In the introduction to this publication, the following is stated: Child maltreatment prevention efforts have grown and changed substantially over the last half century. They have moved beyond a public awareness approach to one that emphasizes the vital role of community, early intervention services, and caregiver education to help keep children safe from abuse and neglect. There is growing recognition that child maltreatment is a substantial public health concern as well as a serious social problem. Recent research suggests investments in prevention go beyond protecting children from maltreatment to also preventing maltreatment’s devastating consequences, such as debilitating and lifelong physical and mental health problems, considerable treatment and health-care costs, and lost opportunities in education and work (Institute of Medicine & National Research Council, 2014). This issue brief presents prevention as the most important means of keeping children safe from abuse and neglect and highlights current best practices and emerging trends in the child protection field.
Child Abuse Prevention: A Job Half Done
Chapin Hall Issue Brief (Deborah Daro, February 2010)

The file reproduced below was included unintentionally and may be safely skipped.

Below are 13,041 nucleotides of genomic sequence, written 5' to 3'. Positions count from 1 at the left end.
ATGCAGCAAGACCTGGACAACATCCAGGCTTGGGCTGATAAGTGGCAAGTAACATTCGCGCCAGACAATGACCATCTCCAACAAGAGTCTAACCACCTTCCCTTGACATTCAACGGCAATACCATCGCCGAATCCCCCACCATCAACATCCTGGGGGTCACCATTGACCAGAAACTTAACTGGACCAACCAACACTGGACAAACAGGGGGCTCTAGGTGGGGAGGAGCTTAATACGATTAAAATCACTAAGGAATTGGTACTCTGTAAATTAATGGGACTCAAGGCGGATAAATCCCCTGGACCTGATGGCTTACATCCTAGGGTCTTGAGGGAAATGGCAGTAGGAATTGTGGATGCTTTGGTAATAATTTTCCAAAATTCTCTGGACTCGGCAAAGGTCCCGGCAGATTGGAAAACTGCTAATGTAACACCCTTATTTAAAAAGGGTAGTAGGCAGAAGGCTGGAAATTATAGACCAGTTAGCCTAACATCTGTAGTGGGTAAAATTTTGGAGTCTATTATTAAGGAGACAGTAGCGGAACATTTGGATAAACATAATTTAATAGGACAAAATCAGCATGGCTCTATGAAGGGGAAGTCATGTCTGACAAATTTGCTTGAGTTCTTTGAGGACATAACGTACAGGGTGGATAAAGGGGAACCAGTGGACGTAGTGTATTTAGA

As stated in this publication, the brief “discusses the findings of the Fourth Federal Incidence Study on Child Maltreatment (NIS 4), which reports a significant reduction in the overall rate of child maltreatment since the 1993 NIS. The study reflects substantial drops in the rates of sexual abuse, physical abuse, and emotional abuse. However, no significant changes were documented in the rate of child neglect, a more chronic and pervasive form of child maltreatment—and the one that is most frequently documented among children in the child welfare system. Nonetheless, the study shows a meaningful drop in the rate of violence towards children—a drop that may be attributable to the implementation of comprehensive prevention strategies, high-quality clinical interventions, and aggressive prosecution of the most serious offenders. The author argues that, though these findings are encouraging, there is more work to be done. Despite the impressive declines in abuse documented in the most recent NIS study, the current rate of child maltreatment is still 75 percent higher than the rate observed in the 1980 NIS study. In contrast to the targeted interventions and broad universal strategies enacted to prevent sexual abuse, efforts to prevent physical abuse and neglect have been far less comprehensive. Strong empirical evidence exists for investing in prevention efforts during the first few years of a child’s life through programs like intensive home-based interventions, though these efforts can only serve a fraction of new parents. Expansion of these home-based early interventions, as well as other evidence-based, targeted interventions, are an important step in addressing maltreatment, but are only part of the solution. The abuse-prevention message needs to be communicated to the general population through a wide array of media outlets— and individuals, as well as communities, need to accept responsibility for the well-being and healthy development of their children.”